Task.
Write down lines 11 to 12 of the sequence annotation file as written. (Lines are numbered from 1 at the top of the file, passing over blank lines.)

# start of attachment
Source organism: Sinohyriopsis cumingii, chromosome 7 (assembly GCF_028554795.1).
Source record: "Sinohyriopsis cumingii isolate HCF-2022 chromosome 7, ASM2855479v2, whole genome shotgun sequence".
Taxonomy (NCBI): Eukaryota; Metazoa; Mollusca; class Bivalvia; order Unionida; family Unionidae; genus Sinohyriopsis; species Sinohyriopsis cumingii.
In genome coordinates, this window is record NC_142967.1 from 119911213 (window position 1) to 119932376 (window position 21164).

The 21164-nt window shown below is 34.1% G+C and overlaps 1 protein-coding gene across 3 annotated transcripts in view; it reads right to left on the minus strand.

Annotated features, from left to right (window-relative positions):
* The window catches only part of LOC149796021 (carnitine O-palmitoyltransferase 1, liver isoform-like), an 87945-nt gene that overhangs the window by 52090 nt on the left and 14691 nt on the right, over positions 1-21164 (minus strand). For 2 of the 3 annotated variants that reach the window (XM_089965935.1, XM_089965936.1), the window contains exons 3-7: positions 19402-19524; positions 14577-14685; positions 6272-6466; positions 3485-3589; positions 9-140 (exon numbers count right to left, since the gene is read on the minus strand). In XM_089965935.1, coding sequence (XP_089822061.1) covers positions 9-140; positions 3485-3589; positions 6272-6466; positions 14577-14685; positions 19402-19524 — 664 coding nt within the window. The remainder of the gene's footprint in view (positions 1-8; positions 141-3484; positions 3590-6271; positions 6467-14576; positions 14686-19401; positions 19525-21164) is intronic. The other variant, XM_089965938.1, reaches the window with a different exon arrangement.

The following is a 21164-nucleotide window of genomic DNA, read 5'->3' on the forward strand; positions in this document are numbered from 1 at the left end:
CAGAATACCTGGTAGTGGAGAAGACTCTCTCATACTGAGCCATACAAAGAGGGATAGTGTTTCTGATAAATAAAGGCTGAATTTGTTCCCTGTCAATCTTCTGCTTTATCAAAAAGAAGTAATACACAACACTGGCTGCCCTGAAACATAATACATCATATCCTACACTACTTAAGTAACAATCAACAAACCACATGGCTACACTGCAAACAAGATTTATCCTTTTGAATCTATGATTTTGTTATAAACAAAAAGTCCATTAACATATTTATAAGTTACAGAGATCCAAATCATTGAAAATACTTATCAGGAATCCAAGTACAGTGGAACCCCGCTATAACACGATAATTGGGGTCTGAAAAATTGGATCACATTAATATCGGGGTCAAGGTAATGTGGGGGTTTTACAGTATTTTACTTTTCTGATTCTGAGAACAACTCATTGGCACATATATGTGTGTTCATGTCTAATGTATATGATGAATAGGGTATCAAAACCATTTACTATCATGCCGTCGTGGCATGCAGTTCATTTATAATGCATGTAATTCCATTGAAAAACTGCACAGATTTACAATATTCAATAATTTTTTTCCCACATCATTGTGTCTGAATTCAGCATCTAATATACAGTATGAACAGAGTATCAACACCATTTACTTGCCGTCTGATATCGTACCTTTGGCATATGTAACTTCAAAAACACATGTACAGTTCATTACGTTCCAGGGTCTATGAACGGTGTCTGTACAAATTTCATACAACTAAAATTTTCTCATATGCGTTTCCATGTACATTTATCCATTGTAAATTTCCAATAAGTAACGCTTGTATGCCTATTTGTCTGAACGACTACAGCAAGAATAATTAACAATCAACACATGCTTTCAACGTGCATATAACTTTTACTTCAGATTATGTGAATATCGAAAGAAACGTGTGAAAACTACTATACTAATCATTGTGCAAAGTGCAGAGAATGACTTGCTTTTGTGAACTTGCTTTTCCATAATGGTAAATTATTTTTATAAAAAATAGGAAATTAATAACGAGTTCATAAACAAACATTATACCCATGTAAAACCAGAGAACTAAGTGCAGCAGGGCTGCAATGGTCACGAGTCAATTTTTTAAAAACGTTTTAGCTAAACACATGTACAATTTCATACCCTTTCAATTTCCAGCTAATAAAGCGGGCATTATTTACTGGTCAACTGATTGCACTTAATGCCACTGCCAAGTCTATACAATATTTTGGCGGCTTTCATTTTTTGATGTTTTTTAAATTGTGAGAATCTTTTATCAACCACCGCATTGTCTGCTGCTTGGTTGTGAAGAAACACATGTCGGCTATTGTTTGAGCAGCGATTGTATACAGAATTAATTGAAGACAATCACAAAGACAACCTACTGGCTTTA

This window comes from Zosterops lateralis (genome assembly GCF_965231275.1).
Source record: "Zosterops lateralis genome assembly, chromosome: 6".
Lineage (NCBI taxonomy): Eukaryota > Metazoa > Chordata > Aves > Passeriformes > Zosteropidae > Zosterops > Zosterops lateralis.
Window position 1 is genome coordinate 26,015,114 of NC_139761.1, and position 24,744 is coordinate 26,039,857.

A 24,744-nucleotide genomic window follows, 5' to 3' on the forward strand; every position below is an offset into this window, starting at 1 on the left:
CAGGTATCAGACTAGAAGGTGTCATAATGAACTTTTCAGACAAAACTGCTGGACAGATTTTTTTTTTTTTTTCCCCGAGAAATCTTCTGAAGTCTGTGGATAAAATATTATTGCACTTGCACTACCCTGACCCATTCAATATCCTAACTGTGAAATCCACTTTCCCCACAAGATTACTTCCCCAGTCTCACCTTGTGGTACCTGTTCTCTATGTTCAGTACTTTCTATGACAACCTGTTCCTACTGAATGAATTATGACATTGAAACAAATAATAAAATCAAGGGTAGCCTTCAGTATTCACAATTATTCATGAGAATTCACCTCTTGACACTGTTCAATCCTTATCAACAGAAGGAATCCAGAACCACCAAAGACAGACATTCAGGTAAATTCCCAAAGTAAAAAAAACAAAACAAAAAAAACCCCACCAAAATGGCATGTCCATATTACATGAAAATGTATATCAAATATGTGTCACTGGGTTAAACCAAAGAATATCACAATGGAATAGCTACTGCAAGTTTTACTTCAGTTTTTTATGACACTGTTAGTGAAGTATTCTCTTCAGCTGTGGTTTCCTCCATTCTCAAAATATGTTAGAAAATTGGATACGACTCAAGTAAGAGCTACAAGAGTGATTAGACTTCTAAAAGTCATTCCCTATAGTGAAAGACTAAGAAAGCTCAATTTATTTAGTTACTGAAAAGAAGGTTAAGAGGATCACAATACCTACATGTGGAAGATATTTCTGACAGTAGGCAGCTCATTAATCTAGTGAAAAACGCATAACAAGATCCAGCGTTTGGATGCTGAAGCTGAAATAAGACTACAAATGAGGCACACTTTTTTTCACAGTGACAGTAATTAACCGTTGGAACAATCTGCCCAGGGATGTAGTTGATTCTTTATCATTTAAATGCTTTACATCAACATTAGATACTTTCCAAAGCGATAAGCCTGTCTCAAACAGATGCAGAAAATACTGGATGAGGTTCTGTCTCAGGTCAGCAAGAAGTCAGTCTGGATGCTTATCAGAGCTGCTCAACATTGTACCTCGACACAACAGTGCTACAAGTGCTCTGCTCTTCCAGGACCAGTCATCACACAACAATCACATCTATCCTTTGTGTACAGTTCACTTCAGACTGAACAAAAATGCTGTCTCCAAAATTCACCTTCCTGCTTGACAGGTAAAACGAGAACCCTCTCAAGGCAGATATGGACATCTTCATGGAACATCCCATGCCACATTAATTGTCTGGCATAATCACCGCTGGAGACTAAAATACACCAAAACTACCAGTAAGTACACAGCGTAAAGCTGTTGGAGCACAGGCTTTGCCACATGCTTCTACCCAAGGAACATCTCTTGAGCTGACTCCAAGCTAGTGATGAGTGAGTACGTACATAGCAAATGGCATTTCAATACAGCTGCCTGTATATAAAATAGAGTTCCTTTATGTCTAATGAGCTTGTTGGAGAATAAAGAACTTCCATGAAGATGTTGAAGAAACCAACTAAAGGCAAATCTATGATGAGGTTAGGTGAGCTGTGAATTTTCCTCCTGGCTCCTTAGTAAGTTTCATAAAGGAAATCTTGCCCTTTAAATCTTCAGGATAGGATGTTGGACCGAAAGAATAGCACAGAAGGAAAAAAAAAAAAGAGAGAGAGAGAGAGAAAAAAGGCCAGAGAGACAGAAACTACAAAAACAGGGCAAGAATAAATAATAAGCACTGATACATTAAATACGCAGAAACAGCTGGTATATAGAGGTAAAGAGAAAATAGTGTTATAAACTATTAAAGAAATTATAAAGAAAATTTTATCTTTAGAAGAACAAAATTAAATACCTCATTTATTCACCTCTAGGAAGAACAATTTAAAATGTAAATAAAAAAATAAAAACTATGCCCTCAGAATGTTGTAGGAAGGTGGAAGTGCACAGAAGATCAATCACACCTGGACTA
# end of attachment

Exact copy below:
Source record: "Zosterops lateralis genome assembly, chromosome: 6".
Lineage (NCBI taxonomy): Eukaryota > Metazoa > Chordata > Aves > Passeriformes > Zosteropidae > Zosterops > Zosterops lateralis.